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The Mask of Strength: Exploring the Impact of Emotion Suppression on Mental Health and Well-being

I'm studying to be a dharma teacher (Buddhist teacher, kind of like a Christian chaplain). Our teacher has broken us down into cohorts of about 6 people. One of the people today was discussing how he was taught growing up to suck it up and be tough - don't share your emotions. This is something that Buddhism doesn't teach.

Buddhism teaches us to sit with our emotions. Don't judge them, just sit with them. Acknowledge that you have them and consider where they're coming from and how they, like everything else in life, are impermanent.

Obviously this isn't something that neither he nor I were taught to do while growing up. While he said that he didn't grow up in an abusive home, I do wonder if the fact that I did is where I picked this up from. I never saw my parents show anything but anger towards one another - no other emotions were ever expressed. I also wonder if it's a generational thing (my parents would be well into their 80s if they're still alive). My parents grew up and lived the majority of their lives during a time when mental health was considered "taboo." In fact, I still remember the day she asked my son and I if having anxiety simply meant that you have a racing heart. She didn't know that it was a "feeling."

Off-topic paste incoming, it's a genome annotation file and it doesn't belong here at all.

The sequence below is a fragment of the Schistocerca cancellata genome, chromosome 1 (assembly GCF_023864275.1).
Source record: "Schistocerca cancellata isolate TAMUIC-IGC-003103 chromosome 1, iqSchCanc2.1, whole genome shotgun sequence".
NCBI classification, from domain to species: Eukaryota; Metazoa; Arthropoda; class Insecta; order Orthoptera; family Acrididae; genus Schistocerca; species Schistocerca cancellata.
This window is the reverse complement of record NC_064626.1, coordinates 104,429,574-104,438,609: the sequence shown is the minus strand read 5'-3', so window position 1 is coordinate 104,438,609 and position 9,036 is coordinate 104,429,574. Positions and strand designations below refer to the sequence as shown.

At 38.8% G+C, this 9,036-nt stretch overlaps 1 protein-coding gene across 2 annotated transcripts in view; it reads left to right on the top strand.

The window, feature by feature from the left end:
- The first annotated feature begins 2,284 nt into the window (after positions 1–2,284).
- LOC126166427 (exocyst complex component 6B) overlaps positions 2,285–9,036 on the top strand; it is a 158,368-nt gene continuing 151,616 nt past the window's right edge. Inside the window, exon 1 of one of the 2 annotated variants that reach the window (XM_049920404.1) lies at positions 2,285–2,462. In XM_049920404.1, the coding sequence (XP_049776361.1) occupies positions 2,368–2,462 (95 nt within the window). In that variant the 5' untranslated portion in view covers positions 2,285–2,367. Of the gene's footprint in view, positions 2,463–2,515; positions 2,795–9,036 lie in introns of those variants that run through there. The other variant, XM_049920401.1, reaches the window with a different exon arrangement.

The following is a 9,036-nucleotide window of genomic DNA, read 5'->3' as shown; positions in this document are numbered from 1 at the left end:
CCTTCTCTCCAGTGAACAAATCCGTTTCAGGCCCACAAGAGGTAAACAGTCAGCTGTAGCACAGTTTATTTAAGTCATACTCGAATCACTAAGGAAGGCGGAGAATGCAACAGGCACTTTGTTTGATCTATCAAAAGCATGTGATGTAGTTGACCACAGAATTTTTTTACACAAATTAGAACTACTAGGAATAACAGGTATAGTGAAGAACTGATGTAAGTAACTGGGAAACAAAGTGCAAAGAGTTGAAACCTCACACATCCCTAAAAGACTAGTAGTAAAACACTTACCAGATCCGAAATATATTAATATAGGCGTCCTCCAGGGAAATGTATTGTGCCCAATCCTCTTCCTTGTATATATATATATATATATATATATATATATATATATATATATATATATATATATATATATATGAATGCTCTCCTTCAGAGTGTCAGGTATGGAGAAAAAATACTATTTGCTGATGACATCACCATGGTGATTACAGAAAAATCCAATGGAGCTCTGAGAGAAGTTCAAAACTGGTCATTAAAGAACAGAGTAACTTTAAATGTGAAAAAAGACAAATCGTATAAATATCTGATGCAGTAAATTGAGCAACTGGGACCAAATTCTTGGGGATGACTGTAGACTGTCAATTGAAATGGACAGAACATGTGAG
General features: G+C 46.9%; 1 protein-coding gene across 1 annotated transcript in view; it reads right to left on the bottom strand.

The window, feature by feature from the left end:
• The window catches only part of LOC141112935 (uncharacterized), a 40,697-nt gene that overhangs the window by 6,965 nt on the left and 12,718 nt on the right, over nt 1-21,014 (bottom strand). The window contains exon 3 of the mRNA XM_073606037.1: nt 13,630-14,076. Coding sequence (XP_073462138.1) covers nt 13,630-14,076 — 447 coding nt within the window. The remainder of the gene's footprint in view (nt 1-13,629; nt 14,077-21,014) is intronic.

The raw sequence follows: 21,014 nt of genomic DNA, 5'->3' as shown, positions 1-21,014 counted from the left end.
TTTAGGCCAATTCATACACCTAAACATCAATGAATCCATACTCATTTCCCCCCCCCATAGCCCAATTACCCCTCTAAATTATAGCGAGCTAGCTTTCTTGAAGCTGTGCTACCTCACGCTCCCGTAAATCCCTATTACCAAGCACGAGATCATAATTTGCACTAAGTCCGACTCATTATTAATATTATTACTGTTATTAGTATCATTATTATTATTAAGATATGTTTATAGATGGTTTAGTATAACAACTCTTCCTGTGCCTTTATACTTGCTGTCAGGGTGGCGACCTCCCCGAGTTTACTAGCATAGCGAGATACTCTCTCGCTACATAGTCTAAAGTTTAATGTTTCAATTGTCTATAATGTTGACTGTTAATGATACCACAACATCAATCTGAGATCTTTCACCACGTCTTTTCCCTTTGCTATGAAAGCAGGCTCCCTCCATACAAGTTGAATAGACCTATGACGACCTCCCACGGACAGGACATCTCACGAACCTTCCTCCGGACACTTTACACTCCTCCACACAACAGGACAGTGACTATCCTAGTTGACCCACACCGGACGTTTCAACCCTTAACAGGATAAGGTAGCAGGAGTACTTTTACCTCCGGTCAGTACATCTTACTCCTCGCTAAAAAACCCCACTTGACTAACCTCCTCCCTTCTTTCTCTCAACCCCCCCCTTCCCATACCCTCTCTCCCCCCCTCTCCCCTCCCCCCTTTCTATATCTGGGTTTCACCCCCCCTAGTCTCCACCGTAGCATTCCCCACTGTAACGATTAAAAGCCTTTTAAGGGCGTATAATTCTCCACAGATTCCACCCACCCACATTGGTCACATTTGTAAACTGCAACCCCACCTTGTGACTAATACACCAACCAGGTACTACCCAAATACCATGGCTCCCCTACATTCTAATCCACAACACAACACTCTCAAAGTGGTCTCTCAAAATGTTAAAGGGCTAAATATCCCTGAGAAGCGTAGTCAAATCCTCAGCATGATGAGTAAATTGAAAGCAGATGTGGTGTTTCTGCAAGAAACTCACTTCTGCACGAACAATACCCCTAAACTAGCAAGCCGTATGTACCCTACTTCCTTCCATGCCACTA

Anyhow, this guy is currently working through his "issues" here and I thought about how somewhere along the way I learned that it's OK to cry but that I should still push away and judge my emotions. This is definitely something that I need to work on now that I realize it's an issue for me.

I tell you all of this because I'm wondering if you've been through this too. Did you learn while growing up that emotions were "bad"? Did you learn to judge them? To suck it up and be strong?

If you've answered "yes" to any of these things, I want to encourage you to take a deep breath and consider challenging yourself to learn how to sit with your emotions. I can see how this can be truly healing and life changing. These are both things that we need while recovering for domestic violence (and trauma in general).


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